the suspected risk of low residential exposures was only extrapolated in
1998 based on the risk of heavily exposed miners. And direct evidence of a
causal link in homes was only established in 2005.
But scientific uncertainty didn't prevent the U.S. Surgeon General from
applying the precautionary principle as early as 1988. That's when pediatric
surgeon C. Everett Koop declared radon a serious public health hazard. He
told Americans that the lowest levels of most buildings should be tested for
radon, or at least those occupied for four or more hours a day. "National
public service television ads to that effect began airing across America in
1990," confirms Dave Ryan, spokesperson for the U.S. Environmental
Similar TV ads by the Quebec Lung Association only began airing in Quebec in
2008, according to executive director Dominique Massie. Why not earlier?
Likely because Health Canada waited until 2007 to lower its acceptable limit
of radon in indoor air to 200 Bq/m³ of air. The Canadian guideline had been
800 Bq/m³ since 1988. That was the year the United States adopted a
residential guideline (or "action level" at which mitigation measures should
be undertaken) of about 150 Bq/m³.
Marie Bedard's bungalow was a rarity. The radon test revealed alarmingly
high radon concentrations: 967 Bq/m³ in the basement computer room where she
often worked and 920 Bq/m³ in her ground floor bedroom. "It is regrettable
that Health Canada waited until 2007 to lower its guideline to 200 Bq/m³, "
she said. "The United States have been aggressively recommending homeowners
test their homes for more than 20 years. It's dirt cheap, any homeowner can
afford it. Meanwhile, in Canada we let people die while waiting for
The Health Department counters that it recommended radon tests in the 1980s
and that it did its best to protect public health until a causal link was
established in 2005. "Health Canada encourages all Canadians to test their
home," explained Health Canada official Christelle Legault. "The guideline
in place since 1988 was established based on studies of risks for miners
exposed to radon in uranium mines. Health Canada also developed a guidebook
to help Canadians understand radon exposure in indoor air. Since then, our
staff has worked to increase the awareness of the risks of radon exposure
and the practical steps that can be taken to reduce exposure."
Legault added that the new Canadian guideline equals or surpasses that of
most major industrialized countries, which range between 200 and 400 Bq/m³.
"It is based on the risk to health, available mitigation technology and cost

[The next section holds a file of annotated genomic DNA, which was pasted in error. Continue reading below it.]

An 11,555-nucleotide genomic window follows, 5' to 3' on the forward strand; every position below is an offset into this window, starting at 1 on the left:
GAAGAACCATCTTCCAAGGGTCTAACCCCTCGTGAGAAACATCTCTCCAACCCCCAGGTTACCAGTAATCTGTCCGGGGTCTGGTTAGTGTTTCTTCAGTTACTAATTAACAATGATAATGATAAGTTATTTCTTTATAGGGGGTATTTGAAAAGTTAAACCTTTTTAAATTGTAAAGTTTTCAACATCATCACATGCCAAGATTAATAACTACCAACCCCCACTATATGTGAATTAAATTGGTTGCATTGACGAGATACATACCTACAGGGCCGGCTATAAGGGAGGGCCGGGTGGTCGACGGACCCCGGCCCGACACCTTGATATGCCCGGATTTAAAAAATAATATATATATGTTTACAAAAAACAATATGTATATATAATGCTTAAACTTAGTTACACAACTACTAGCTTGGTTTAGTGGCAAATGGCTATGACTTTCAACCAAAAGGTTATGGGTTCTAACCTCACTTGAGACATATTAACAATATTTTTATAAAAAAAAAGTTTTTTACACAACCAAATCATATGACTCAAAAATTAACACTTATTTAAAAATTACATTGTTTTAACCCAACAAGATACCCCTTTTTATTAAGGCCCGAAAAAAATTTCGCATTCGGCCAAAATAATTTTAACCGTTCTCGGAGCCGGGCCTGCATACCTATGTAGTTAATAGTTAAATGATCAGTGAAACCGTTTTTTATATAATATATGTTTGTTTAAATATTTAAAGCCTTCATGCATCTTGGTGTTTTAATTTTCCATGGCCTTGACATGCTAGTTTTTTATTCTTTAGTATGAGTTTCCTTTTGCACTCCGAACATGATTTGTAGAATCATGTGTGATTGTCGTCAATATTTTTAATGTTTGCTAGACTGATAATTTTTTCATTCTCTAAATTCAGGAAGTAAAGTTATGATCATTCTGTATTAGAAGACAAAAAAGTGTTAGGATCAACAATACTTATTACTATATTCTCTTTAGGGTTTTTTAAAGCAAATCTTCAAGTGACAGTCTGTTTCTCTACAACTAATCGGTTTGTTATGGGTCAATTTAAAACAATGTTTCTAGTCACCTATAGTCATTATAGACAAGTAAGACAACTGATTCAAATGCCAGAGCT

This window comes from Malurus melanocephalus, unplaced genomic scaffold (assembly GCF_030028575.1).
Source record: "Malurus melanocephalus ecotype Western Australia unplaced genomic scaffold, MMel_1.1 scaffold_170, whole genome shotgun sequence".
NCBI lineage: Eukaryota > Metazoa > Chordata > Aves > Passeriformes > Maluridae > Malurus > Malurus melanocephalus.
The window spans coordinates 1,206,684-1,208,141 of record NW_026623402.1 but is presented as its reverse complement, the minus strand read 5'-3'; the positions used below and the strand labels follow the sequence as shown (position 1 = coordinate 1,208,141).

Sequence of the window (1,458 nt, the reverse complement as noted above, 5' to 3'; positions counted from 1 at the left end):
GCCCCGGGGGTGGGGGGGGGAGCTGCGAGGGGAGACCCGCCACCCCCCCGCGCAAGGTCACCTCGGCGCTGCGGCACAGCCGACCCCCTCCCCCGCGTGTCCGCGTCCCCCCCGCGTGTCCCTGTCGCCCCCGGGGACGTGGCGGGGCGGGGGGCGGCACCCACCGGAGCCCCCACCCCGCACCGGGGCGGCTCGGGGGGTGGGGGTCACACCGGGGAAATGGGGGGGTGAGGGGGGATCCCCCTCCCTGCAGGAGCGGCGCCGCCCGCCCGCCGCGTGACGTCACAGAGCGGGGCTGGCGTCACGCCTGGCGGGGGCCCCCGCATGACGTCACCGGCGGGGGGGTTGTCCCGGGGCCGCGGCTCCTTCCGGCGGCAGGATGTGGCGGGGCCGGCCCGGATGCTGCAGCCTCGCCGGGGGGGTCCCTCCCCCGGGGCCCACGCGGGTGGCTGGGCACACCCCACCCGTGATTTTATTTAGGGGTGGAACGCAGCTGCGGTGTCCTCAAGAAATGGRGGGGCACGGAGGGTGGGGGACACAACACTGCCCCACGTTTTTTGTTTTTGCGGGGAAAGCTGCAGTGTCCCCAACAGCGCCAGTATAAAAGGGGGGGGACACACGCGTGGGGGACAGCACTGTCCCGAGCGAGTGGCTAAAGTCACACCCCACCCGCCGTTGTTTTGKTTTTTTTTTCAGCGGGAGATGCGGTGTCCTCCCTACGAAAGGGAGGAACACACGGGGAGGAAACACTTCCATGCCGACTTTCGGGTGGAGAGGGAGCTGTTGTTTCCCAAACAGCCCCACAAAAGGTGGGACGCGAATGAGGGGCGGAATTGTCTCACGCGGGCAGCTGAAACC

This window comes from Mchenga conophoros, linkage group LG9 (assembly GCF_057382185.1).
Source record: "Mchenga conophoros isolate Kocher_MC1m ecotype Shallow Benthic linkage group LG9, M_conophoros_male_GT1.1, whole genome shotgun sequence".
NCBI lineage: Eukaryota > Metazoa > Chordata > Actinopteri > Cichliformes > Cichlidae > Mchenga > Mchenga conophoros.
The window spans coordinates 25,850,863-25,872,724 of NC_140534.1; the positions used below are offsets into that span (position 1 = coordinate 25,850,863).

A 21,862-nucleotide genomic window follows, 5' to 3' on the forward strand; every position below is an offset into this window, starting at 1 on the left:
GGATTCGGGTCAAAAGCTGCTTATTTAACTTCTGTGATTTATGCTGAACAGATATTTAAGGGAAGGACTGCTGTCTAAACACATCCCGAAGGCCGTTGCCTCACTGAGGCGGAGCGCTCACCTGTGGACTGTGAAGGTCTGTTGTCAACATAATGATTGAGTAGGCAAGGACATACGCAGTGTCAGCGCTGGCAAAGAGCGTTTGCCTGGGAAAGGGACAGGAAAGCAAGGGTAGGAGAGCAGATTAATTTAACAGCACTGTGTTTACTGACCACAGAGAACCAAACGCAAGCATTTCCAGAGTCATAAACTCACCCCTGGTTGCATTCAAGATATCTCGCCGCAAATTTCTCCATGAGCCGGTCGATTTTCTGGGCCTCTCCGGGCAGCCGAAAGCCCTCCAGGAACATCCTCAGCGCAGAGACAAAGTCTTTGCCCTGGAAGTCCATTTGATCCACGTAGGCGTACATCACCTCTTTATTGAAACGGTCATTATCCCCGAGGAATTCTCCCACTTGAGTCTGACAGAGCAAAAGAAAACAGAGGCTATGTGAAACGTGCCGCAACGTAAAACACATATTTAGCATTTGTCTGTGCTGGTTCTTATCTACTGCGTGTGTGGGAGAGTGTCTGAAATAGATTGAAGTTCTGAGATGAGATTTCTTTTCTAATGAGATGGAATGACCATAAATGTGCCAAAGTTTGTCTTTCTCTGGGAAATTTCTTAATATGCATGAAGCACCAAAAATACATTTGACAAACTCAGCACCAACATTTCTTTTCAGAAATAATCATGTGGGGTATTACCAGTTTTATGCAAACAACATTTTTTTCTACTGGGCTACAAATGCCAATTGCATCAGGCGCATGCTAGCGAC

to mitigate," she explained. In addition to respecting WHO's recommendation,
it applies to all buildings while the U.S. workplace guideline is 3,700
But Health Canada could have done more to inform all Canadians of the deadly
pollutant, says Jim White, former head of technical research at CMHC.
"Health Canada employees were told, about the time that I joined CMHC in
1981, to show that Canada did not have a radon problem. They did that. Of
course, it took some ingenuity.
"In the last year or two, they are more in line with other countries, but we
are not effectively telling Canadians about either mould or radon as risks
we should be doing something about."
White adds that builders' associations have repeatedly asked the government
not to tell Canadians about health risks in housing "because it would likely
affect their profit levels."
Untrue, counters Legault, Health Canada does not compromise public health by
prioritizing economic interests: "The health of Canadians is the priority."
Since 1995, the National Building Code has contained several requirements
intended to reduce infiltration of soil gases into homes. In 2005, the code
spelled out the need to ventilate basements and to seal slabs. However, few
municipalities enforce these provisions, except those with neighbourhoods
known to be radon hot spots, such as parts of Oka.
But the new Canadian radon guideline has created a sense of urgency. The
2010 NBC, to be published in November, will include more precautionary
measures that will become mandatory under Quebec's construction code for all
new housing in 2012, said Nancy Soulard, an official with the Regie du
Batiment du Quebec.
As for Marie Bedard, the alarming radon concentrations measured in her home
convinced her to hire Montreal engineer Yves Parent, who heads the
consulting firm RN Services.
Parent was trained in radon measurement and mitigation last year at the
University of Chicago. He is the first Quebec radon specialist certified by
the U.S. National Radon Safety Board. The NRSB and the National
Environmental Health Association are the only two radon certification bodies
recognized by Health Canada.
Parent's two-hour inspection of her house found minor air leaks that needed